Azerbaijan's Eurovision 2010 Song: 'Drip Drop' by Safura Alizade (VIDEO)

"Drip Drop" builds on the common R&B theme of a woman done wrong by her man. Vocally, it's a convincing performance. As an added bonus, it contains just two English-as-a-second-language moments.
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When 17-year old Safura Alizade won last year's edition of Azerbaijani Idol, she became one of Baku's most recognized faces. Now, as the Azeri representative to Eurovision, she's poised to become a national hero. Bookies have billed her as the favorite for months -- and the charts back that up. In April, Safura's Eurovision entry "Drip Drop" peaked at #1 in Bulgaria, displacing both Kesha and Lady Gaga.


"Drip Drop" builds on the common R&B theme of a woman done wrong by her man. Following her lover's infidelity, Safura wonders aloud whether he deserves a second chance and whether forgiving him will mean losing herself. That soul-searching unleashes tears that go "drip drop, drip drop," and prompts the requisite vocal flourishes.

Can I love you forever through this? Can I trust in you forever through this? I don't know how to stop, how to stop...These tear drops, that drip drop, drip drop...

Vocally, it's a convincing performance. As an added bonus, it contains just two English-as-a-second-language moments. The opening line of "you are my man, you are my half" left me wondering which half she was referring to. And at the 0:39 mark, she sounds like she's singing in a tonal Southeast Asian language: am-o-heen-o-hay-ma-haooooo. She's actually asking: "Am I in or am I out?" Elsewhere, she asks questions more clearly and with convincing emotion: you want to hand the girl a tissue and set her up with a account.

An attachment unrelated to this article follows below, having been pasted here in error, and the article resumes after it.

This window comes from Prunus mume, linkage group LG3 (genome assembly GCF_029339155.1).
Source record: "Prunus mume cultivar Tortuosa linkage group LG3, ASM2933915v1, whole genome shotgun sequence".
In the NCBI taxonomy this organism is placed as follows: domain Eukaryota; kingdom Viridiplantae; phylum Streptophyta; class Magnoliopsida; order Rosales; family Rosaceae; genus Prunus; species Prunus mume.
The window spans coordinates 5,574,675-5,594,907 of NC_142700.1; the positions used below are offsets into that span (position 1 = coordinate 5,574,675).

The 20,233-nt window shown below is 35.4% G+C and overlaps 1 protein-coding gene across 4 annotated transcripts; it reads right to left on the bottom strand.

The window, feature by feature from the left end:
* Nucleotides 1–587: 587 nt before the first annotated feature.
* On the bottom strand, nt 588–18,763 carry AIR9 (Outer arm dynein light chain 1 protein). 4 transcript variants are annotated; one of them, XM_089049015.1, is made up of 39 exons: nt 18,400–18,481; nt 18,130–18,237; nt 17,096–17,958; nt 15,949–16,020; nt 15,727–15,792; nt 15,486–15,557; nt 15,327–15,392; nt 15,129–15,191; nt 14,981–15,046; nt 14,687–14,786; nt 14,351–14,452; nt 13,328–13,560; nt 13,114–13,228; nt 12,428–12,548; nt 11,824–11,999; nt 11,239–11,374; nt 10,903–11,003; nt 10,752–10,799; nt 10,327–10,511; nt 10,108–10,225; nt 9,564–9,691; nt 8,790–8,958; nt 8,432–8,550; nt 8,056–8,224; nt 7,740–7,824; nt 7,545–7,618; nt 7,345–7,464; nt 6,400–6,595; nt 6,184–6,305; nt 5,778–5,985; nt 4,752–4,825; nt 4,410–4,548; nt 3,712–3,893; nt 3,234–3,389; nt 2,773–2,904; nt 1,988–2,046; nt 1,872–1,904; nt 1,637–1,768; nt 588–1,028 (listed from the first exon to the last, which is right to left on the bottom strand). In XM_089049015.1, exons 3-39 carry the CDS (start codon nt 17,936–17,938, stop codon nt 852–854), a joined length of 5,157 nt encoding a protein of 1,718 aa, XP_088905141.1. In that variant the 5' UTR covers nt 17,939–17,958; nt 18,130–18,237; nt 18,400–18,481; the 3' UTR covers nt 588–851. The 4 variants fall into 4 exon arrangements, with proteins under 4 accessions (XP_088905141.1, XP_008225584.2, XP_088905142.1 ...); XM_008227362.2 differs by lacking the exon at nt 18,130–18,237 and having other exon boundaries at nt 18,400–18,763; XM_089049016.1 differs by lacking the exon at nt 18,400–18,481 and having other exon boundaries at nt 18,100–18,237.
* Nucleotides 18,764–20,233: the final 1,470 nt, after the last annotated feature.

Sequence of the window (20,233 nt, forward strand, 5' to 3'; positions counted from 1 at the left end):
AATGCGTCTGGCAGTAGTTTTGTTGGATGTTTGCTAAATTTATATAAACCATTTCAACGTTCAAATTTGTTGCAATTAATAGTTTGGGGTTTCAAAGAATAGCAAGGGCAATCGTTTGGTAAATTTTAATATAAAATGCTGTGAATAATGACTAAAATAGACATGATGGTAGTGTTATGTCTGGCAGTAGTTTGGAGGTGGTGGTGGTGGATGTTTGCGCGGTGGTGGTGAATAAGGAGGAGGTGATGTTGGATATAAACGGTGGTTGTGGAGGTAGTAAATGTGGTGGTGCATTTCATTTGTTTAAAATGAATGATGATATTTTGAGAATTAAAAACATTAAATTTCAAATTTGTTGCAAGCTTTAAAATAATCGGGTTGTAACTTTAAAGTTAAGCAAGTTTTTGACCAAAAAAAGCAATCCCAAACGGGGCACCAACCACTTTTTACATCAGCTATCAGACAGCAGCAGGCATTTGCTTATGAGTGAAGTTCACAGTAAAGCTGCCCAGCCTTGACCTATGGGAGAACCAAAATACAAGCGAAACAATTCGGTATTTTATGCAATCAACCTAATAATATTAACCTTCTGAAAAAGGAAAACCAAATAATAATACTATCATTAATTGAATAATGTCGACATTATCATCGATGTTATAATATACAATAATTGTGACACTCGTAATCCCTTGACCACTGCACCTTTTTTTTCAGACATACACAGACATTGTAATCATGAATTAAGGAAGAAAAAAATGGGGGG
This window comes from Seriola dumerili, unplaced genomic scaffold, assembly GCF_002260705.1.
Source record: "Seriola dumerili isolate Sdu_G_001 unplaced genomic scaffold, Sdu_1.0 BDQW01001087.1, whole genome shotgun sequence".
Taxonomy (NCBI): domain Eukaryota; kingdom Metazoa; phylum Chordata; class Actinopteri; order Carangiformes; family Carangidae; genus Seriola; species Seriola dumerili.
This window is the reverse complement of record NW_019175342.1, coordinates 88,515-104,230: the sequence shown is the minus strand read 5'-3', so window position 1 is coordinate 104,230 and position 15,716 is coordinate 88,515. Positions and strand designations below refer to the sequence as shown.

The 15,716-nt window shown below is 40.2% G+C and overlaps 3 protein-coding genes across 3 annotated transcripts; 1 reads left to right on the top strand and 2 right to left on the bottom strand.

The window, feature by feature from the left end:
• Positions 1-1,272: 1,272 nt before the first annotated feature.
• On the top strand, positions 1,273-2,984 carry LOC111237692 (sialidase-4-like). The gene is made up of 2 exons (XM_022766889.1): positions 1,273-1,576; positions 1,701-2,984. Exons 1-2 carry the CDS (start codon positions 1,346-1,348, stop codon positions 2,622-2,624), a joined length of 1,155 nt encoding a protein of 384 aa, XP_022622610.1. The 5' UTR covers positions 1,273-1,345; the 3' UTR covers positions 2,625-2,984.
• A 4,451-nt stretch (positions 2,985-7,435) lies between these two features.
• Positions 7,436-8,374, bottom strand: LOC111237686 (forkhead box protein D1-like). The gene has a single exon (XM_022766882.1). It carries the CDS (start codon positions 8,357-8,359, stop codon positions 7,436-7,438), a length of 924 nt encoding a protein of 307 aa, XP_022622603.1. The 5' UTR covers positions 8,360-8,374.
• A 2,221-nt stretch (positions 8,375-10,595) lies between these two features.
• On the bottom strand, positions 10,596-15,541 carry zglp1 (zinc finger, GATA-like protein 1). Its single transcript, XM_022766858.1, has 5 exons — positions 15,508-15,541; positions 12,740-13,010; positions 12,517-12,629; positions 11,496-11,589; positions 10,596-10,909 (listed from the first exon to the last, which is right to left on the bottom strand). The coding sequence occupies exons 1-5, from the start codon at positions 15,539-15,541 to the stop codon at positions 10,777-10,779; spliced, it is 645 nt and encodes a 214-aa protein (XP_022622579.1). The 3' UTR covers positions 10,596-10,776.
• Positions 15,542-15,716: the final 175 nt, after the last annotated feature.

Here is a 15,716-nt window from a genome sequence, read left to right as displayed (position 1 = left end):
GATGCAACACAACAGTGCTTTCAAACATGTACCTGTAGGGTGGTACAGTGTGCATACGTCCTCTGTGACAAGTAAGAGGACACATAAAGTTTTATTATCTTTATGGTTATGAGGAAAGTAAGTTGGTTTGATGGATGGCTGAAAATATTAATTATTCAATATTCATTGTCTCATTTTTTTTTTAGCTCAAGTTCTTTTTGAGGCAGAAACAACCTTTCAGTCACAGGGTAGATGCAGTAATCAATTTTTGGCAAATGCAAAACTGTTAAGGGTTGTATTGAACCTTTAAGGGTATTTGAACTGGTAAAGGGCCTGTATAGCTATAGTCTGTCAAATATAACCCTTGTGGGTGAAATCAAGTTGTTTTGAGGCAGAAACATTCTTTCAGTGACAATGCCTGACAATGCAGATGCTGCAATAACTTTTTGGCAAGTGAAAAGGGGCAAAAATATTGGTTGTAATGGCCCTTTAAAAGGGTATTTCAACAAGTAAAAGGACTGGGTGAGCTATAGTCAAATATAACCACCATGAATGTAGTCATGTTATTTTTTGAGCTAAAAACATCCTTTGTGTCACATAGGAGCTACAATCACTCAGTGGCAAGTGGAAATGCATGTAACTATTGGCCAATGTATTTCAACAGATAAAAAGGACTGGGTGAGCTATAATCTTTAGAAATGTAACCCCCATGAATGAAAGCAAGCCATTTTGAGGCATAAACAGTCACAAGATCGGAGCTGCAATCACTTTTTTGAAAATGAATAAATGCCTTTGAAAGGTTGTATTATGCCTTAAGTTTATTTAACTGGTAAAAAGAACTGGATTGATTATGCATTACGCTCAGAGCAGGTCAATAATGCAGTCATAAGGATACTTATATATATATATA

Tell me where have you been? Why are you late? You smell like lipstick again. Come on, answer my question! Say something. Why are you acting out? Oh, say it's in my head.

For tiny Azerbaijan, Eurovision offers a relatively level platform on which to compete with its bigger, wealthier neighbors. Judging from its efforts this year, the nation is hungry for a win. Azeri officials assembled an all-star team for Safura's preview video that included choreographer JaQuel Knight (Beyonce's "Single Ladies" video), director Rupert Wainwright (Stigmata), and stylist Tanya Gill (America's Next Top Model). Safura is probably the first Eurovision contestant ever to release a preview of her preview video, which you can watch here:

Sleek and polished, the music video casts Safura in the mainstream by borrowing from well-known artists. The choreography at the 1:08 mark mirrors that of the zombies in Michael Jackson's "Thriller" video, and the woman-in-the-rain sequence comes straight from Rihanna's "Umbrella." Occasionally the video stumbles, as when digital diamonds and rubies fly across the screen for no apparent reason. Safura could have used a bit more direction, too. Her exaggerated arm movements during the chorus look very "karate routine." And when she sings "it's breaking my heart" early in the video, she tries too hard to convey pain: her facial expression gives the impression that she just broke wind. Then there's the swimming pool sequence. Wainwright, the director, has said he wanted to capture "sensual footage with her inside the water." Rather than looking elegant while swimming in white silk, Safura looks like she's drowning in toilet paper.

Prediction: If Internet buzz is any indicator, then Safura will leave Oslo as Europe's next big thing and the winner of Eurovision 2010.

She competes in the second semi-final, which bookies believe she will win despite stiff competition from Israel's Harel Skaat, Denmark's Chanee & Tomas N'evergreen and Armenia's Eva Rivas. It's a good opportunity for the 17-year old to get the nerves out of her system ahead of the final.

In the final, her fate will hinge on how Europe reacts to Germany's Lena Meyer-Landrut. Although most betting agencies favor Safura, several have placed the teenagers on par. Voters will have to decide whether they prefer elaborate staging and a mainstream sound (Safura) or quirkiness and originality (Lena).

In the end, Safura could fall victim to her own PR machine. Advertisements promoting her appear on nearly every Eurovision blog and web site, and she's embarked on a promotional tour through Belgium, Greece, Poland, Russia, Sweden, Switzerland, and Ukraine. That could build voter loyalty. It could also leave fans sick of hearing "Drip Drop" when it comes time to vote. Lena, on the other hand, has remained relatively low-key outside of Germany. As a contestant from one of the Big 4 countries (France, Germany, Spain, and the U.K) she bypasses the semis and heads straight to the final. Safura will have gloss, but Lena will have novelty.

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